Review: The Swamp Thing #13
[Editor’s Note: This review may contain spoilers]
Writer: Ram V
Art: Mike Perkins
Colors: Mike Spicer
Letters: Aditya Bidikar
Reviewed by: Matthew B. Lloyd
The pieces are moved around the chessboard as Levi learns of his status with the Parliament of Trees and discusses things with Jacob, Jack Hawksmoor and Jennifer.
In the past, we’ve seen the Rot as the antagonist of the Green, but in The Swamp Thing #13, Ram V, Mike Perkins, Mike Spicer and Aditya Bidikar demonstrate why the Parliament of Gears is the logical foe of the Green. Astutely, we are reminded that when manmade structures- machines and buildings- are abandoned, they are reclaimed by the Green. In the story, however, behind the scenes, the Parliament of Gears has been taking shape. In Levi’s absence the Parliament of Trees has made other plans to combat the rise of this new Parliament.
Last issue, we were introduced to Trinity, and we learn some interesting things about her in The Swamp Thing #13. Her role is not quite known, yet and it makes for an interesting mystery. We see her as a misunderstood monster and it’s an appropriate take consideration she seems to be the embodiment of nuclear power/radiation- something that can be useful, but can also cause a lot of damage if used irresponsibly. Another, perhaps, natural antagonist for the Green, but not necessarily. Her intent is definitely not malicious in this issue.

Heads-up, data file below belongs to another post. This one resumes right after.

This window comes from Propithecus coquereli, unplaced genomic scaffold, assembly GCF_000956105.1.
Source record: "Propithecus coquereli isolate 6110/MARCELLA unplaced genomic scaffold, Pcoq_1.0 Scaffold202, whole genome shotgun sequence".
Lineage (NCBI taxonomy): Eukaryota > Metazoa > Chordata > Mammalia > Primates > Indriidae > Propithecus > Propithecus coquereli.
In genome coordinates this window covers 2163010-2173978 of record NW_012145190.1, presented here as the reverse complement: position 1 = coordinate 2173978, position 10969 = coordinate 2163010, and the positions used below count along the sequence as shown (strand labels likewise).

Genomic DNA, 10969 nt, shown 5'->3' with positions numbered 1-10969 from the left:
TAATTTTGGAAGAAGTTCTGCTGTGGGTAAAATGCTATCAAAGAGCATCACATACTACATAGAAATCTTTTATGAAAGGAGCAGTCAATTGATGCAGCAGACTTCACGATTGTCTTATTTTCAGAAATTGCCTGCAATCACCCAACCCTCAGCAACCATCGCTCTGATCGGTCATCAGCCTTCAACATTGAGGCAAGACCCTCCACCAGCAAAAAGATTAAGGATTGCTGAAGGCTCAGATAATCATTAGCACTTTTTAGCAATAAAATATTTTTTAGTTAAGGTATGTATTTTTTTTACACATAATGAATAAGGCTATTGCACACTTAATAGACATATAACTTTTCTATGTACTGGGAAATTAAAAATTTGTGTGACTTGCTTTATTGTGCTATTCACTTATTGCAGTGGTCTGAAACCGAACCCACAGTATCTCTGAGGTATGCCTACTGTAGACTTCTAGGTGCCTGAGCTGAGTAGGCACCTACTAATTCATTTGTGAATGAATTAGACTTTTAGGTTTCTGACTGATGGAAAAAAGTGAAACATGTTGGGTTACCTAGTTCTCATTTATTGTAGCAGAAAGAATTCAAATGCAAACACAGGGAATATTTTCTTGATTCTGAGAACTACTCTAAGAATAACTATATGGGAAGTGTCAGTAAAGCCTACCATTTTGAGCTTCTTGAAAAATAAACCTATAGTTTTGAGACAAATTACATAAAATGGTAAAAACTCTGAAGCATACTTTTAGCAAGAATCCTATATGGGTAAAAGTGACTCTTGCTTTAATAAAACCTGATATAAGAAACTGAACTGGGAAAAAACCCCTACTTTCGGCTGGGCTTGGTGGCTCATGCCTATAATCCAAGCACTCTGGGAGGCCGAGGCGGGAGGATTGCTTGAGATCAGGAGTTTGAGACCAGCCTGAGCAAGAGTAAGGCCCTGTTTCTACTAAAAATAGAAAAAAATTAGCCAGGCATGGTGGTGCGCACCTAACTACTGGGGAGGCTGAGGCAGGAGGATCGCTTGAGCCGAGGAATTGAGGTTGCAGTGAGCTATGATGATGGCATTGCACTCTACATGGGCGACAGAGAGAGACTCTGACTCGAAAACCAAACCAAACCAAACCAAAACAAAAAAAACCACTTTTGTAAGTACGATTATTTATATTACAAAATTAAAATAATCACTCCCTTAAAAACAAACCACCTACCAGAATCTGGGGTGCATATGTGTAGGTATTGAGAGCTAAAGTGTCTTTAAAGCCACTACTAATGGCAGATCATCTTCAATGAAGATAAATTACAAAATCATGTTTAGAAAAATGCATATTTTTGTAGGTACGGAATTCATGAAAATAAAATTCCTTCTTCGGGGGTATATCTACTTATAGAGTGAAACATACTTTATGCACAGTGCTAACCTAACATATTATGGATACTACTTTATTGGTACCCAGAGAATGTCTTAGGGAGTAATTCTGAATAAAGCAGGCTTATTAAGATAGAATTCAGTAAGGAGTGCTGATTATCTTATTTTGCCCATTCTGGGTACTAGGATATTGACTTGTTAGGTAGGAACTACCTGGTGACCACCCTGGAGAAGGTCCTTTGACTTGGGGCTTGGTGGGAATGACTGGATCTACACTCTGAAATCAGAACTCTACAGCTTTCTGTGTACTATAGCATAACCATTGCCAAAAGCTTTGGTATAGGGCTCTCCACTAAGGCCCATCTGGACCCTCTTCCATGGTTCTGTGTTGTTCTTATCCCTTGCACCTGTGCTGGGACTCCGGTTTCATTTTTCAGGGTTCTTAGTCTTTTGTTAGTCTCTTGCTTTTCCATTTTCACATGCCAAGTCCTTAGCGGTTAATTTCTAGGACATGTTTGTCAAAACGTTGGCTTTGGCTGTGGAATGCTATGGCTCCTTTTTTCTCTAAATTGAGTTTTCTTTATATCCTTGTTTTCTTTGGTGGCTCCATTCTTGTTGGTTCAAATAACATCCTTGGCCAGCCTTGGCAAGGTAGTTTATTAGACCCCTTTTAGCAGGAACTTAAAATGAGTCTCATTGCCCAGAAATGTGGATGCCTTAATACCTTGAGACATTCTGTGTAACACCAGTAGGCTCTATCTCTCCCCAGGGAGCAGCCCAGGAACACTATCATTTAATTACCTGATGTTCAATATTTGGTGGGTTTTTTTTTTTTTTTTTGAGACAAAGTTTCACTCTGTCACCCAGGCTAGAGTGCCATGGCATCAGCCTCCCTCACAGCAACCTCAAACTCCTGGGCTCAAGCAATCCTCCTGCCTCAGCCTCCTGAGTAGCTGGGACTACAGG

There’s a surprise guest appearance at the end of the issue that is exciting. It also provides Levi with the information he needs to figure out the “other plans” the Parliament of Trees has developed for defense against the Gears. It’s hard to keep coming up with positives for the art of Perkins and Spicer. There’s no shortage of magnificent work by these two in this issue as they effectively address the micro and macro elements of the story beautifully and sensitively.
As a stand alone issue, The Swamp Thing #13 sets up the pieces for the last three issues of the series. It’s great to see the elements in play and where they stand, but it doesn’t have the impact that most of the issues of the series have. It’s a necessary bit of storytelling, but it was done more effectively when we saw Tefe Holland reintroduced. Jack Hawksmoor could benefit from some attention as readers unfamiliar with the character will not fully understand who he is and why he is here (King of Cities- Thanks, Google!) . Alas, no Pale Wanderer….
We certainly can’t get to The Swamp Thing #14 without The Swamp Thing #13, but that’s exactly what this issue is- a transitional issue. Within the context of the greater story it works fine, but it’s not going to bring in any new readers. That said, there’s still a lot of ideas that keep this series at the top of DC’s titles right now.